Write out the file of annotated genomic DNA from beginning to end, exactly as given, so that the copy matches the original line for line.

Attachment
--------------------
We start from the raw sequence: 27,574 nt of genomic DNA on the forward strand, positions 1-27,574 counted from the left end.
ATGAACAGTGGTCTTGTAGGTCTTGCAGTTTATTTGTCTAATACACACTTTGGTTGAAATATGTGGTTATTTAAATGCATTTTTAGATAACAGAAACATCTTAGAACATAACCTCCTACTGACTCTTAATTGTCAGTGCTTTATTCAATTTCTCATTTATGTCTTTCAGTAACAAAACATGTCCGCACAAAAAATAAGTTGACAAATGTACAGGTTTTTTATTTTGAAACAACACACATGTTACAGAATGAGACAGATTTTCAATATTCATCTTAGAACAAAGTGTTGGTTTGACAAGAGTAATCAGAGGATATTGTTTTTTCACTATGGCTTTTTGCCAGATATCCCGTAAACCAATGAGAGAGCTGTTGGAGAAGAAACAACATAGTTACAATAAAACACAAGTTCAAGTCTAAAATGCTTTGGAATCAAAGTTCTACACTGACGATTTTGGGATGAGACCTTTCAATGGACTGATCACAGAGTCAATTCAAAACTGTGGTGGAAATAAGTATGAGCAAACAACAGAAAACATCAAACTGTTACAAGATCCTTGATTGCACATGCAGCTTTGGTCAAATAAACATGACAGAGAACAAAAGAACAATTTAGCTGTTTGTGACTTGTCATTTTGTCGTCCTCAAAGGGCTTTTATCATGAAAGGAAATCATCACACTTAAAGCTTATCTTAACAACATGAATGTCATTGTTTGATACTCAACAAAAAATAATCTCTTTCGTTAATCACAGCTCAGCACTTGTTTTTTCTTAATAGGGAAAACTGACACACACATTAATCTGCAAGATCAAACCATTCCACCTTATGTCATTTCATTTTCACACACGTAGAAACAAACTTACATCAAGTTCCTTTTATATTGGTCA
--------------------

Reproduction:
We start from the raw sequence: 27,574 nt of genomic DNA on the forward strand, positions 1-27,574 counted from the left end.
ATGAACAGTGGTCTTGTAGGTCTTGCAGTTTATTTGTCTAATACACACTTTGGTTGAAATATGTGGTTATTTAAATGCATTTTTAGATAACAGAAACATCTTAGAACATAACCTCCTACTGACTCTTAATTGTCAGTGCTTTATTCAATTTCTCATTTATGTCTTTCAGTAACAAAACATGTCCGCACAAAAAATAAGTTGACAAATGTACAGGTTTTTTATTTTGAAACAACACACATGTTACAGAATGAGACAGATTTTCAATATTCATCTTAGAACAAAGTGTTGGTTTGACAAGAGTAATCAGAGGATATTGTTTTTTCACTATGGCTTTTTGCCAGATATCCCGTAAACCAATGAGAGAGCTGTTGGAGAAGAAACAACATAGTTACAATAAAACACAAGTTCAAGTCTAAAATGCTTTGGAATCAAAGTTCTACACTGACGATTTTGGGATGAGACCTTTCAATGGACTGATCACAGAGTCAATTCAAAACTGTGGTGGAAATAAGTATGAGCAAACAACAGAAAACATCAAACTGTTACAAGATCCTTGATTGCACATGCAGCTTTGGTCAAATAAACATGACAGAGAACAAAAGAACAATTTAGCTGTTTGTGACTTGTCATTTTGTCGTCCTCAAAGGGCTTTTATCATGAAAGGAAATCATCACACTTAAAGCTTATCTTAACAACATGAATGTCATTGTTTGATACTCAACAAAAAATAATCTCTTTCGTTAATCACAGCTCAGCACTTGTTTTTTCTTAATAGGGAAAACTGACACACACATTAATCTGCAAGATCAAACCATTCCACCTTATGTCATTTCATTTTCACACACGTAGAAACAAACTTACATCAAGTTCCTTTTATATTGGTCA